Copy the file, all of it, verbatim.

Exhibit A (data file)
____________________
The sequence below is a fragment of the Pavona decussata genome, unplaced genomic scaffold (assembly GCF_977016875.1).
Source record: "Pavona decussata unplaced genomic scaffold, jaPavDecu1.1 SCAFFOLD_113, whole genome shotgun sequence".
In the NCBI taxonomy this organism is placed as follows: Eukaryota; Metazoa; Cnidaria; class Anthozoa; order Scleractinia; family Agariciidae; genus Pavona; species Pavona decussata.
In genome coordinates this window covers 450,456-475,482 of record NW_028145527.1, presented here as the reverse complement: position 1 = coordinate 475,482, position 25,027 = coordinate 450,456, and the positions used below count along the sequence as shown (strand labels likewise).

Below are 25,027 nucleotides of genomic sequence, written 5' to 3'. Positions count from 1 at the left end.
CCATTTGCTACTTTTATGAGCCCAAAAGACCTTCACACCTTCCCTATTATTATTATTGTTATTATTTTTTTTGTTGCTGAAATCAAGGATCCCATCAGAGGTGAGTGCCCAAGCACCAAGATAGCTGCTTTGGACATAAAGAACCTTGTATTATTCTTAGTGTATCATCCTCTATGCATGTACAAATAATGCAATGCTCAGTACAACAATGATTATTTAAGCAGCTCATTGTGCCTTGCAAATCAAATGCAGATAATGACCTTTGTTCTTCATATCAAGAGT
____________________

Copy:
The sequence below is a fragment of the Pavona decussata genome, unplaced genomic scaffold (assembly GCF_977016875.1).
Source record: "Pavona decussata unplaced genomic scaffold, jaPavDecu1.1 SCAFFOLD_113, whole genome shotgun sequence".
In the NCBI taxonomy this organism is placed as follows: Eukaryota; Metazoa; Cnidaria; class Anthozoa; order Scleractinia; family Agariciidae; genus Pavona; species Pavona decussata.
In genome coordinates this window covers 450,456-475,482 of record NW_028145527.1, presented here as the reverse complement: position 1 = coordinate 475,482, position 25,027 = coordinate 450,456, and the positions used below count along the sequence as shown (strand labels likewise).

Below are 25,027 nucleotides of genomic sequence, written 5' to 3'. Positions count from 1 at the left end.
CCATTTGCTACTTTTATGAGCCCAAAAGACCTTCACACCTTCCCTATTATTATTATTGTTATTATTTTTTTTGTTGCTGAAATCAAGGATCCCATCAGAGGTGAGTGCCCAAGCACCAAGATAGCTGCTTTGGACATAAAGAACCTTGTATTATTCTTAGTGTATCATCCTCTATGCATGTACAAATAATGCAATGCTCAGTACAACAATGATTATTTAAGCAGCTCATTGTGCCTTGCAAATCAAATGCAGATAATGACCTTTGTTCTTCATATCAAGAGT